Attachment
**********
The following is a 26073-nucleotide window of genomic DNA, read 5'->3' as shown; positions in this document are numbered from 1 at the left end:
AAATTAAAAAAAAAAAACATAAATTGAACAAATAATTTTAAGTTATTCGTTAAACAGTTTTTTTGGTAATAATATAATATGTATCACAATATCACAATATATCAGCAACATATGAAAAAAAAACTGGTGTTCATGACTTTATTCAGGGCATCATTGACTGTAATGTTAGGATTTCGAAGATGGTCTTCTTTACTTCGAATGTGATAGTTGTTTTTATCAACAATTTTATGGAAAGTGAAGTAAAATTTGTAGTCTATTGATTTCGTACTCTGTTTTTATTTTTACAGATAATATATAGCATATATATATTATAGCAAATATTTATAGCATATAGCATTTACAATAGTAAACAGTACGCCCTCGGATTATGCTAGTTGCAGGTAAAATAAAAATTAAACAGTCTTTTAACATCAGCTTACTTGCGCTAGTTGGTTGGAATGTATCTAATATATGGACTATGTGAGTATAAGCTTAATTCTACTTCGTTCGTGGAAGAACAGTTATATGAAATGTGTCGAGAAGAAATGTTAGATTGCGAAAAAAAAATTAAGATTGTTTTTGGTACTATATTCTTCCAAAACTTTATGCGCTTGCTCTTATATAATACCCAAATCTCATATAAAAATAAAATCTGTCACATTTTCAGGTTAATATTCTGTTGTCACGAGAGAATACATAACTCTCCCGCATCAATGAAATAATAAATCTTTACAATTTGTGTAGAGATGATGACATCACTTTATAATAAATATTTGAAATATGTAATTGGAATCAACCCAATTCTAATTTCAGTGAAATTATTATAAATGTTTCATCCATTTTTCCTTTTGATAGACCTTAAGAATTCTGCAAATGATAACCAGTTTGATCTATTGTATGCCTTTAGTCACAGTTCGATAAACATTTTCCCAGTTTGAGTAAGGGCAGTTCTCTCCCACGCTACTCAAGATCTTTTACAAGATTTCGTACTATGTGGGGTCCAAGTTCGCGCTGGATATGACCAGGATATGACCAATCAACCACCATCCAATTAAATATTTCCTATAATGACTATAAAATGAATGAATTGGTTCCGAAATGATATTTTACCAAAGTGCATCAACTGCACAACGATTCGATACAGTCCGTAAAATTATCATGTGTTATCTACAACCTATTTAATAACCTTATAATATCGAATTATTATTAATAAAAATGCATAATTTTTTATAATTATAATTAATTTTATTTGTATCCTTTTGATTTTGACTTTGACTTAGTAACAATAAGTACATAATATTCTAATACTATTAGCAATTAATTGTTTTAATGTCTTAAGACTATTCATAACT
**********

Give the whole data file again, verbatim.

The following is a 26073-nucleotide window of genomic DNA, read 5'->3' as shown; positions in this document are numbered from 1 at the left end:
AAATTAAAAAAAAAAAACATAAATTGAACAAATAATTTTAAGTTATTCGTTAAACAGTTTTTTTGGTAATAATATAATATGTATCACAATATCACAATATATCAGCAACATATGAAAAAAAAACTGGTGTTCATGACTTTATTCAGGGCATCATTGACTGTAATGTTAGGATTTCGAAGATGGTCTTCTTTACTTCGAATGTGATAGTTGTTTTTATCAACAATTTTATGGAAAGTGAAGTAAAATTTGTAGTCTATTGATTTCGTACTCTGTTTTTATTTTTACAGATAATATATAGCATATATATATTATAGCAAATATTTATAGCATATAGCATTTACAATAGTAAACAGTACGCCCTCGGATTATGCTAGTTGCAGGTAAAATAAAAATTAAACAGTCTTTTAACATCAGCTTACTTGCGCTAGTTGGTTGGAATGTATCTAATATATGGACTATGTGAGTATAAGCTTAATTCTACTTCGTTCGTGGAAGAACAGTTATATGAAATGTGTCGAGAAGAAATGTTAGATTGCGAAAAAAAAATTAAGATTGTTTTTGGTACTATATTCTTCCAAAACTTTATGCGCTTGCTCTTATATAATACCCAAATCTCATATAAAAATAAAATCTGTCACATTTTCAGGTTAATATTCTGTTGTCACGAGAGAATACATAACTCTCCCGCATCAATGAAATAATAAATCTTTACAATTTGTGTAGAGATGATGACATCACTTTATAATAAATATTTGAAATATGTAATTGGAATCAACCCAATTCTAATTTCAGTGAAATTATTATAAATGTTTCATCCATTTTTCCTTTTGATAGACCTTAAGAATTCTGCAAATGATAACCAGTTTGATCTATTGTATGCCTTTAGTCACAGTTCGATAAACATTTTCCCAGTTTGAGTAAGGGCAGTTCTCTCCCACGCTACTCAAGATCTTTTACAAGATTTCGTACTATGTGGGGTCCAAGTTCGCGCTGGATATGACCAGGATATGACCAATCAACCACCATCCAATTAAATATTTCCTATAATGACTATAAAATGAATGAATTGGTTCCGAAATGATATTTTACCAAAGTGCATCAACTGCACAACGATTCGATACAGTCCGTAAAATTATCATGTGTTATCTACAACCTATTTAATAACCTTATAATATCGAATTATTATTAATAAAAATGCATAATTTTTTATAATTATAATTAATTTTATTTGTATCCTTTTGATTTTGACTTTGACTTAGTAACAATAAGTACATAATATTCTAATACTATTAGCAATTAATTGTTTTAATGTCTTAAGACTATTCATAACT